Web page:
Web-based RSS Feed Reader: Netvibes
I’ve covered Netvibes before, so I won’t spend much time, but it’s a really cool alternative to Reader. You can use it in the exact same way if you’d like, but the personalization options are where it shines. For example, I’ve got my webcomics feeds set to display in a mosaic/thumbnail view. Awesome.
Search: DuckDuckGo, Wolfram Alpha, and Yahoo/Bing
If you stop and think about how you really use search engines, I bet you’re like me: you don’t use the basic Google web search for research. Instead, 90% of your Googling is for something you already know. Here’s an example: A few weeks ago, Khristy and I were cycling through the new releases on OnDemand and trying to figure out what to watch. When we came to a movie we thought might be interesting, I quickly
Googled DuckDuckGo‘ed it and I knew what I wanted: the page on Rotten Tomatoes, the IMDb page, and maybe the Wikipedia article on the movie. In short, I was using the search engine as a federated search across websites I would otherwise have in my bookmarks folder. I wasn’t researching the films. I was searching for links to websites I already knew about and, as I found out a year ago, pretty much all of the major search engines will give you the exact same results for 90% of your searching, albeit in a slightly different order. Google has no monopoly on using search engines as shortcuts. (Incidentally, we wound up watching Water for Elephants, a surprisingly good period drama with excellent camerawork by Rodrigo Prieto and a surprisingly unsparkly Robert Pattinson.)
What Google does have a monopoly on is tracking your search behavior. So, go with a safe alternative like DuckDuckGo that doesn’t filter your results based on some sketchy advertising profile and doesn’t track you around. Try it out for a week or two and you might be surprised at the quality of results. Even better, if you’ve switched to Maxthon, you can manage, search, and compare multiple search engines simultaneously with the browser’s multisearch feature. (It’s really cool. Truest me.)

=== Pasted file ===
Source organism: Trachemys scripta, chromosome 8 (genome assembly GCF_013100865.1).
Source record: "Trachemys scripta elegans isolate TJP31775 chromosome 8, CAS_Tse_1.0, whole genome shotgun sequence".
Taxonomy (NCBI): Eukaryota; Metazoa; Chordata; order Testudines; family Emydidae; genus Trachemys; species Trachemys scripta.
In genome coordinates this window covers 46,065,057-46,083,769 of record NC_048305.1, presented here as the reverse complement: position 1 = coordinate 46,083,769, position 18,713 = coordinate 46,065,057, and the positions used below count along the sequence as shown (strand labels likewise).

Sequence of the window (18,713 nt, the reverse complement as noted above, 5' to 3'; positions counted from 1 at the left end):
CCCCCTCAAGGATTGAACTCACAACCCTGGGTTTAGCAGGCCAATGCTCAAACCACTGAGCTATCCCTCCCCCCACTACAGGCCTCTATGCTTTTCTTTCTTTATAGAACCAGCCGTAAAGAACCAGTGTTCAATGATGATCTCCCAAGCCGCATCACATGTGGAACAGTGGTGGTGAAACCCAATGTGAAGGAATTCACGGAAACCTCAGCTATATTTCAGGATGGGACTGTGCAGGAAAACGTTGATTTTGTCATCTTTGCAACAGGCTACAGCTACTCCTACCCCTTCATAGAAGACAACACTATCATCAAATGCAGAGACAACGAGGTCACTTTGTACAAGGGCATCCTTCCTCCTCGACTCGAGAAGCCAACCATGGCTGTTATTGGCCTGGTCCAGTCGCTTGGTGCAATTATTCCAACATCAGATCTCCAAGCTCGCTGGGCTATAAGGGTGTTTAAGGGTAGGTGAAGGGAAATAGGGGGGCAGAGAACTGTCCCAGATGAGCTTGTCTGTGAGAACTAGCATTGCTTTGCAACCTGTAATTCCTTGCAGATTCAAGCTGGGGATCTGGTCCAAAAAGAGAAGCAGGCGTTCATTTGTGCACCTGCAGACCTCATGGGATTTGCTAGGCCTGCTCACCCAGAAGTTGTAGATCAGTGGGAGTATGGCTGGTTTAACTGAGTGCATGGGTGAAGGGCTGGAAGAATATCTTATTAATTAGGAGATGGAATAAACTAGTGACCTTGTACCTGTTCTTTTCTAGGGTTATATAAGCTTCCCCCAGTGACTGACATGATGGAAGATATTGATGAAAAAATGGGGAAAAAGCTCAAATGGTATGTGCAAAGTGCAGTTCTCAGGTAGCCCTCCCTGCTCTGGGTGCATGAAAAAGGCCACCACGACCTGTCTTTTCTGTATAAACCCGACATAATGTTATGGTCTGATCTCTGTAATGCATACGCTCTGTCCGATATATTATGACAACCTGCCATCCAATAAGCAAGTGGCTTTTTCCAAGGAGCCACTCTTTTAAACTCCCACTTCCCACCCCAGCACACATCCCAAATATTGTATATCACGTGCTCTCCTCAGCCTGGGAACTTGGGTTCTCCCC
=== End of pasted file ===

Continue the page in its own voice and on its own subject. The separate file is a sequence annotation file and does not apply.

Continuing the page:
Image Search: Yahoo Images
I covered this before, too, but Google’s image search is god awful. Really. What’s worse, they’ve removed the ability to filter by license, so if you’re looking for Creative Commons works, you’re out of luck. However, Yahoo! Image Search more than makes up for Google’s failures. Not only is there a prominent way to filter by license, but Yahoo! owns Flickr and it’s six billion photographs.
Office Suite: Office Web Apps
This one is tricky. Google Docs is great, and I’ll probably go back if only because everyone at work uses Google Docs. But, Microsoft’s Office Web Apps is pretty amazing (and both Maxthon and Opera will get you around any Internet Explorer requirements). Basically, Web Apps a suite of browser-based versions of Word, Excel, PowerPoint, and OneNote that seamlessly integrate with your desktop versions. And you get 25 gigabytes of free cloud storage. There is a bit of a learning curve, but, then again, there was with Google Docs, too.
Life after Google
So, there you have it. There are viable alternatives to Google. Now, we can nitpick just how good these alternatives really are and, truthfully, Google’s services really are pretty spectacular. If anything, what this experiment shows is that we should think twice about using Google by default. Think about it, from search to video to email to photos and beyond, most people instinctively go the Google route. If anything, Google is like the Wal-Mart of the Internet. Great prices, great selection, great locations. Yeah, they’ve got their problems, but they’re just so danged convenient. And just as Wal-Mart has defined the shopping experience to the exclusion of local and independent retailers, so to does Google define the Web experience to the exclusion of nifty alternatives. But, it doesn’t have to be that way. Honestly, going forward, I’ll be using Google again…and frequently I might add. But, it won’t be by default. Remember, the Internet is a big place: you have options.
(* There are some Google services for which I simply couldn’t find a comparable alternative. YouTube is a good example. Likewise, Google Books is an excellent research tool. I’ve also kept my GMail account active, though it’s only used for setting up and managing accounts on other services…I’ve got Exchange at work and friends/family just use Facebook and Twitter.)